Sample preparation and characterization

Single crystals of Ba(TiO)Cu4(PO4)4 were grown by the flux method23. Powder X-ray diffraction measurements on crushed single crystals confirmed a single phase. The crystals were oriented using Laue X-ray diffraction. The crystal structures displayed in this article were drawn using VESTA software41. Magnetization (M) measurements down to temperature (T) of 1.8 K and magnetic field (B) up to 7 T were performed using a commercial superconducting quantum interference device magnetometer (Quantum Design MPMS3). The specific heat (CP) was measured down to 2 K by a thermal relaxation method using a commercial calorimeter (Quantum Design PPMS). For dielectric measurements, single crystals were cut into thin plates and subsequently silver electrodes were vacuum deposited on the pair of widest surfaces. The dielectric constant ɛ was measured using an LCR meter at an excitation frequency of 100 kHz. Pyroelectric current was measured by an electrometer (Keithley 6517) to monitor electric polarization.

Neutron-scattering experiments

Neutron diffraction measurements were performed on a powder sample using the time-of-flight neutron diffractometer WISH at ISIS42 and the DMC diffractometer at the SINQ spallation source43. Magnetic and nuclear structure refinements were performed using FullProf44. The inelastic neutron-scattering measurements were carried out on a 17 g powder sample using the time-of-flight spectrometer FOCUS at the SINQ spallation source45. Using incident neutron energies of Ei=6 and 12.1 meV, the energy resolution in the energy transfer range of interest was 0.2 and 0.7 meV, respectively.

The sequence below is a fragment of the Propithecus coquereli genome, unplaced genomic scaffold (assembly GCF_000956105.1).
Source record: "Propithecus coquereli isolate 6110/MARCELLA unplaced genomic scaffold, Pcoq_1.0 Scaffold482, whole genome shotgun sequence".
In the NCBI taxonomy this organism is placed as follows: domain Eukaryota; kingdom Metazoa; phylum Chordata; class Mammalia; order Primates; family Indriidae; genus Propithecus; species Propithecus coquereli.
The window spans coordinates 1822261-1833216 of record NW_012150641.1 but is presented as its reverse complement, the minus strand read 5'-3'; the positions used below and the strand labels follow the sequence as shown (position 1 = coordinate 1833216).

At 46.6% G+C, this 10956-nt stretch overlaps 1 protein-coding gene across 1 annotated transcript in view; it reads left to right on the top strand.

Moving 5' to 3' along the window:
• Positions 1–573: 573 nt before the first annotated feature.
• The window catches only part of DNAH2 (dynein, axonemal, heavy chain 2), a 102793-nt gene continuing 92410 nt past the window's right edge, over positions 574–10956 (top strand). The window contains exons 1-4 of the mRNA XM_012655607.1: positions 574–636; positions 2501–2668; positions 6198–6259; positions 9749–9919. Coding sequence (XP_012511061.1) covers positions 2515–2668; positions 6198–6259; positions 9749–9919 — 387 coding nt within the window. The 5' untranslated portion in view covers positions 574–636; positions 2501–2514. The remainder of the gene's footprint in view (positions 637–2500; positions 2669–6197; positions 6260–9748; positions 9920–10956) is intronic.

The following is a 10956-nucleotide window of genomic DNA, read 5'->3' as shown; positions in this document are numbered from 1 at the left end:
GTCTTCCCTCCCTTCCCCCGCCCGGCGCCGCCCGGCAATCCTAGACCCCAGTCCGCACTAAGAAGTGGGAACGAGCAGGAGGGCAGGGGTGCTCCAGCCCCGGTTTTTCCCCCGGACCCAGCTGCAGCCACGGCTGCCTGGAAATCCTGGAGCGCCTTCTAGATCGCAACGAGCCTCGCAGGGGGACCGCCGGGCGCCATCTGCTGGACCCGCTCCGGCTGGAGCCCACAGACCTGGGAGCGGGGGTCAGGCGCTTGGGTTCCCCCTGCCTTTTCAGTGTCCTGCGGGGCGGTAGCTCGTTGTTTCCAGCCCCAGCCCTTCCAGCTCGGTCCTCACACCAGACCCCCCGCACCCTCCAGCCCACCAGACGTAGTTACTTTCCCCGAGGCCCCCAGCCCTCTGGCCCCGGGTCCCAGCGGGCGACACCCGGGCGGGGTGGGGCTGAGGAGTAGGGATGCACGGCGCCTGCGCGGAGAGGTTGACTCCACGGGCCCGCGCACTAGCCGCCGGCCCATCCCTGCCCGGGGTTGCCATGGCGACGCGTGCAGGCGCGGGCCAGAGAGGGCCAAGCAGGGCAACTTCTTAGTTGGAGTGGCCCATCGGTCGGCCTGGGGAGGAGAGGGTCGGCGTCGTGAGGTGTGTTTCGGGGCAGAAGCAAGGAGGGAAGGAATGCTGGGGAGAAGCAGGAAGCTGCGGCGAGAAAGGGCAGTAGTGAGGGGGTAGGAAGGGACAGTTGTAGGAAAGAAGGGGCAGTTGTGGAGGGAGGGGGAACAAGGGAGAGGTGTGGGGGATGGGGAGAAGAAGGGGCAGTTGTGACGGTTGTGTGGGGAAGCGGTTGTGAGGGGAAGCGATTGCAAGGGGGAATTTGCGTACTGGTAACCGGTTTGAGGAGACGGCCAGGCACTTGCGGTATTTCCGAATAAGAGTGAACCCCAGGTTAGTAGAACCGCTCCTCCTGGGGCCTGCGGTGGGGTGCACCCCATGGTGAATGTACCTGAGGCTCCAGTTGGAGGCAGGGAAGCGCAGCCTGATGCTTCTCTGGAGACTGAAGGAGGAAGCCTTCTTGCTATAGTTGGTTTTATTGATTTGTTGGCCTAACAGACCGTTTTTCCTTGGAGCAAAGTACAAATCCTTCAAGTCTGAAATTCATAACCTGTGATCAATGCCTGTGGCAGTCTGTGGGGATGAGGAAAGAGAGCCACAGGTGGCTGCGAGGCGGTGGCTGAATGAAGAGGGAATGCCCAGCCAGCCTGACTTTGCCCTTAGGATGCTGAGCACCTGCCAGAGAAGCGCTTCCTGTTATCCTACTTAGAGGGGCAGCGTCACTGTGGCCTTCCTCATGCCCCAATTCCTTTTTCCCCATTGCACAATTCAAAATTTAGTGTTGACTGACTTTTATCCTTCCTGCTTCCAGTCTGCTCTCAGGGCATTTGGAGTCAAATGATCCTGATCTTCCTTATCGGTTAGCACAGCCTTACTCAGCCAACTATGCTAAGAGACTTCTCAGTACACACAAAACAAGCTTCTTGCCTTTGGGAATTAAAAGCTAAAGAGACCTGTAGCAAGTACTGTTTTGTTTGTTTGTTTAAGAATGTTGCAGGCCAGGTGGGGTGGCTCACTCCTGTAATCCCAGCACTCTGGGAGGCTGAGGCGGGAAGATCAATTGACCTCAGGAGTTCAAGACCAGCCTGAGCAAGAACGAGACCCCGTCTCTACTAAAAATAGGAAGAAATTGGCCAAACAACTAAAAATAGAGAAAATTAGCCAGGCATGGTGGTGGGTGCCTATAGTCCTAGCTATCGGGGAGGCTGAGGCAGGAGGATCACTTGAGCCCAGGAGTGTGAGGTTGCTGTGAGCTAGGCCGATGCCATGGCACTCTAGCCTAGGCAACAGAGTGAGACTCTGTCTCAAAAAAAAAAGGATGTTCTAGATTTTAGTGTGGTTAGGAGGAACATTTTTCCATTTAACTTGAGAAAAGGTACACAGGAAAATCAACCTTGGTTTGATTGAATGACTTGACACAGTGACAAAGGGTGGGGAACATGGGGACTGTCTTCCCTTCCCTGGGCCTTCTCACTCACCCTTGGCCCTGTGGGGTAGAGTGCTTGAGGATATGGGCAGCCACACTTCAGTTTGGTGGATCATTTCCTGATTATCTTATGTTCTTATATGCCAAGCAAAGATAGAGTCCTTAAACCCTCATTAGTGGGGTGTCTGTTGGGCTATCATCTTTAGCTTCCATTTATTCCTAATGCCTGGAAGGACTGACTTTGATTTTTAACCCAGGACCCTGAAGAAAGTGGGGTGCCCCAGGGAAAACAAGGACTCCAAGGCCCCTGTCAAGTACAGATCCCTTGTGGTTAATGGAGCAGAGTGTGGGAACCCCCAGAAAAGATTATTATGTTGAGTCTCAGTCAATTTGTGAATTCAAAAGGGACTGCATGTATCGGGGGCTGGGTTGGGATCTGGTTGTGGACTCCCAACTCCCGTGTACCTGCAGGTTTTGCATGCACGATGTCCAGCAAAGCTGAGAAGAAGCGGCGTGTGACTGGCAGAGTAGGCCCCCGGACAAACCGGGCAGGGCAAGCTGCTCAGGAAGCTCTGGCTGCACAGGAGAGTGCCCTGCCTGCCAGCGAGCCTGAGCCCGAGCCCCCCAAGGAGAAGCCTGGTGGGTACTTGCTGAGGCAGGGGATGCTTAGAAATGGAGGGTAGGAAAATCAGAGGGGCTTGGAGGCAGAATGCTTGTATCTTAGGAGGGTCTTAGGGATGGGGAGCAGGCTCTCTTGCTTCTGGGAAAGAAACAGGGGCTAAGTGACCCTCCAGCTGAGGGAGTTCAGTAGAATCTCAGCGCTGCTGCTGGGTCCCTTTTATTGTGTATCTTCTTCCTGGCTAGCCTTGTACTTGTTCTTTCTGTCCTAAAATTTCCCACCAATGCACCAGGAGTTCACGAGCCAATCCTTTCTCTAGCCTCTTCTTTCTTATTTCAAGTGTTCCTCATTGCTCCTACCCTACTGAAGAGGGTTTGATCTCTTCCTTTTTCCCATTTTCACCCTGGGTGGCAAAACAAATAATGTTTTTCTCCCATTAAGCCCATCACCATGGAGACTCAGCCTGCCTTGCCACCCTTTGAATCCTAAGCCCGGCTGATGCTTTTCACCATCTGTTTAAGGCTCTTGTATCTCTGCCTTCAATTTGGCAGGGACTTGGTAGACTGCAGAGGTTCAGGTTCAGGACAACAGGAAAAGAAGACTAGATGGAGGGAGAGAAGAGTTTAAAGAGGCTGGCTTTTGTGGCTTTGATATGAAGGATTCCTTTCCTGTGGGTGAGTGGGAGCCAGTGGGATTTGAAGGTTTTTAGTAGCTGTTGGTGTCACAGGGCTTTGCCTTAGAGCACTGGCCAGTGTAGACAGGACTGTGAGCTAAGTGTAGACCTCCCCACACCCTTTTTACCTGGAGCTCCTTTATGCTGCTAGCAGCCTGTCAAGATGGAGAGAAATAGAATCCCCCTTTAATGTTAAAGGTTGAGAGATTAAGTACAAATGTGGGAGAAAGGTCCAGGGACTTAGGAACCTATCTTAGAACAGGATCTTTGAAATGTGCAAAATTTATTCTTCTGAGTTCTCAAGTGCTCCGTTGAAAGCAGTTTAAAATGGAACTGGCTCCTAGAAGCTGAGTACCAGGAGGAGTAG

DFT calculations

DFT calculations were performed to estimate the magnitude of dominant magnetic interactions. The VASP (Vienna ab initio simulation package)46,47,48,49 was used with a projector-augmented wave basis set50,51. The electronic exchange and correlation were described by the Perdew–Burke–Ernzerhof generalized gradient approximation (PBE-GGA)25. The DFT+U method26 was used for correction for strongly correlated Cu-3d states. We first calculated the electronic structure of Ba(TiO)Cu4(PO4)4 with the experimental crystal structure. Then we obtained the total energy differences among several magnetic phases with different spin structures by performing spin-constrained DFT calculations. The magnetic exchange coupling constants Jk were estimated as the best fit for the energy differences within an effective classical Heisenberg model. Our model Hamiltonian is defined as follows:

Here is a unit vector that point to the direction of the spin at site l and Jlm the effective coupling constant between sites l and m. The factor of 1/2 removes double counting. Jk is the average of Jlm taken over the k-th nearest-neighbour spin pairs. Note that the magnitude of spin (ideally S=1/2 for Cu2+ ions) is renormalized in Jk and that the summation over k terminates at 6 as we consider up to J6 (Fig. 2b).

Data availability

The data that support the findings of this study are available from the corresponding author on request.

Additional information

How to cite this article: Kimura, K. et al. Magnetodielectric detection of magnetic quadrupole order in Ba(TiO)Cu4(PO4)4 with Cu4O12 square cupolas. Nat. Commun. 7, 13039 doi: 10.1038/ncomms13039 (2016).